Considering the heat range of your plugs is an essential step for your engine build. If the wrong heat range is used, it can result in pre-ignition or detonation. This is especially common in forced induction applications. The heat range is ultimately the optimal operating temperature of the plug and resistance to heat. LMR recommends consulting your tuner for a high-performance application for the proper heat range needed for your build.

  • What is the difference between changing the heat range on my spark plug?
    • In identical spark plug types, the difference from one heat range to the next is the ability to remove approximately 70°C to 100°C from the combustion chamber.


Spark Plug Core/Electrode Material


Jump To: Plug Gap | Heat Ranges | Plug Core | Project v. Non-Projected | Plug Reach | Comparison Chart |

Different manufacturers use different materials when it comes to the core and the electrode of your spark plug. Typically, copper is used in most cases for core material. Due to its superior conductivity and overall longevity, this is the “go-to” choice for most automotive manufacturers. The outer area of the tip for your spark plug will be commonly referred to as the electrode. Some manufacturers use different materials here due to their added strength and resilience to wear from heightened cylinder pressures and heat. This can include metals like Iridium or Platinum; these metals are known for the amount of punishment they can handle over a stock or OEM plug.

Copper

  • Lowest Cost 
  • Highly conductive for improved spark voltage
  • Not as long-lasting as platinum and iridium 
  • Service interval for 20,000-30,000 miles

Platinum and Iridium

  • Higher cost
  • Less conductive than copper 
  • Longer service lift, up to 100,000 miles

 What Spark Plug Do I Need For My Mustang? - What Spark Plug Do I Need For My Mustang?

 What Spark Plug Do I Need For My Mustang? - What Spark Plug Do I Need For My Mustang?



Projected Tip Vs. Non-Projected Tip  


Jump To: Plug Gap | Heat Ranges | Plug Core | Project v. Non-Projected | Plug Reach | Comparison Chart |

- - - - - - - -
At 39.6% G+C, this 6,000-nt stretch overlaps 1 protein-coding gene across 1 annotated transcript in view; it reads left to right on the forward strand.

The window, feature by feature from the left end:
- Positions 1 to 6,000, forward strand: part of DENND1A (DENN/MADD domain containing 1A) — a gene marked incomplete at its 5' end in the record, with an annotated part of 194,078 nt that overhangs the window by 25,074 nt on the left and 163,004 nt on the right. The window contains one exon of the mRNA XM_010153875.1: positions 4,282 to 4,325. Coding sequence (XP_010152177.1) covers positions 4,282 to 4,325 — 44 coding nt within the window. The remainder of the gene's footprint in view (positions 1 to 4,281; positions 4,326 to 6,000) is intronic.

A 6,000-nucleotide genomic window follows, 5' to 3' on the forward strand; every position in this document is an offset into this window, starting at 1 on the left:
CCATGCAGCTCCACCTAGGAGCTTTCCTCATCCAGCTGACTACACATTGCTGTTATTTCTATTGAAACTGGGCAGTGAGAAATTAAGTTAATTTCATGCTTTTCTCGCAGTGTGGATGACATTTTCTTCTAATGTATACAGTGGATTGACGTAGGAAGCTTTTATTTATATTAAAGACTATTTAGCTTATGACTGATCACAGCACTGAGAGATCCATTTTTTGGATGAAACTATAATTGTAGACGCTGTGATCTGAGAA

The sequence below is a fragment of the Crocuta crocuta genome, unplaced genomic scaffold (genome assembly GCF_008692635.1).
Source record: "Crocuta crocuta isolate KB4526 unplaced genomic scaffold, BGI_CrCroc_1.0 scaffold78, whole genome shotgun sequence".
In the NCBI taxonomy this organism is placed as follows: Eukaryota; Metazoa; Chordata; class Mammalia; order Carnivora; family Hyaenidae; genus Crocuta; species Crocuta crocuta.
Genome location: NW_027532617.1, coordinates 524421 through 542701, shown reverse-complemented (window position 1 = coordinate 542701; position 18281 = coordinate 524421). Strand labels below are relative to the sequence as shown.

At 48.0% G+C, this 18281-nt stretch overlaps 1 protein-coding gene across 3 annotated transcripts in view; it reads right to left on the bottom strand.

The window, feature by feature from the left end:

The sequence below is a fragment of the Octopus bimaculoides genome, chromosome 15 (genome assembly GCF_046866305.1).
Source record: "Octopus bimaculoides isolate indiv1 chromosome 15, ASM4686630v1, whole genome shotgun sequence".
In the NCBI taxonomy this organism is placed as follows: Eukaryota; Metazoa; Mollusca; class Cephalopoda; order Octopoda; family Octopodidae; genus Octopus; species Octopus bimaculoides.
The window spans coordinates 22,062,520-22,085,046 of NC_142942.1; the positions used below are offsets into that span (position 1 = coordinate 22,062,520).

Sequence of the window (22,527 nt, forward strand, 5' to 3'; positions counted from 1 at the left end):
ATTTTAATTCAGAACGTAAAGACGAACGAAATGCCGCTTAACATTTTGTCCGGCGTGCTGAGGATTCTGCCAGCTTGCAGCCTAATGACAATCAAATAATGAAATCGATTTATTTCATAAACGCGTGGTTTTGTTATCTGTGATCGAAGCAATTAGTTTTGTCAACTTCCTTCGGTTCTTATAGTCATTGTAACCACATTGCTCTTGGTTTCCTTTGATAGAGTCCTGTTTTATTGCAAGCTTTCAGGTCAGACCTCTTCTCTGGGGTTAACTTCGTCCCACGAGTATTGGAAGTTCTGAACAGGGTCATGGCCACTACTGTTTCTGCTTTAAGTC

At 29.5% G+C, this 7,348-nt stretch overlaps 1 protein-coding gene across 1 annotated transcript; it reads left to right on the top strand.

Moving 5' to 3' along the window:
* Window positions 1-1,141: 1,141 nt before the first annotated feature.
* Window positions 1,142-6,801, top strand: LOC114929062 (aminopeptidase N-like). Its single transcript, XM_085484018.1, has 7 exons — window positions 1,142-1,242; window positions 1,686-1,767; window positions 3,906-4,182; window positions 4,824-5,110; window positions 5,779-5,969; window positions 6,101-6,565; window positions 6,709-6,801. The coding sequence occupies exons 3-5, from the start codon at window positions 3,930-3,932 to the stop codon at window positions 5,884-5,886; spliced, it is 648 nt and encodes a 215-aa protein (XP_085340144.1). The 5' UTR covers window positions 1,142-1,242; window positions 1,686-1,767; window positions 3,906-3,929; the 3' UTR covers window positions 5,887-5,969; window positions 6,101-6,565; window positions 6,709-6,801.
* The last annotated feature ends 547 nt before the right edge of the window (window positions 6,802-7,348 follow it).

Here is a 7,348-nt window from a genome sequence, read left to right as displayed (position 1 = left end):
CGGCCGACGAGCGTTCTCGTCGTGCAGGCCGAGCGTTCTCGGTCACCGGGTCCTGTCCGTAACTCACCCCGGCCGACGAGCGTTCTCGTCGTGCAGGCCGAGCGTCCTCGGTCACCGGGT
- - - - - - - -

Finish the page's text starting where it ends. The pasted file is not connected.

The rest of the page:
Spark plug projection is simply the distance from the end of the metal shell (threaded section) to the center electrode's tip. From a performance standpoint, in high horsepower engines, the high heat created by the combustion process will heat the grounding strap to extremely hot temperatures. If this temperature gets the ground strap hot enough, the strap can be melted off the spark plug. On non-projected tip spark plugs, the grounding strap is naturally closer to the spark plug's threaded body, allowing the heat on the grounding strap to be dissipated to the spark plug threads and cylinder head, helping to prevent the grounding strap from melting off. 

  • When to use projected tip vs. non-projected tip spark plugs?
    • The best answer to this is to ask your tuner. Your engine tuner will know what will work best in your engine. For example, we will use a 2011 Mustang 5.0 with forced induction at 6-10 psi. Depending on the timing and fuel used, this can be considered a fairly mild/street/low boost setup. If this 2011 Mustang were street-driven, most tuners would recommend a step or two colder spark plugs with a projected tip. If this 2011 Mustang was going to be running 10+ psi, high amounts of timing, and race fuel tune, a tuner may recommend a non-projected tip spark plug that is 1-2 steps cooler. 
  • Non-projected tip spark plugs in a daily driven car.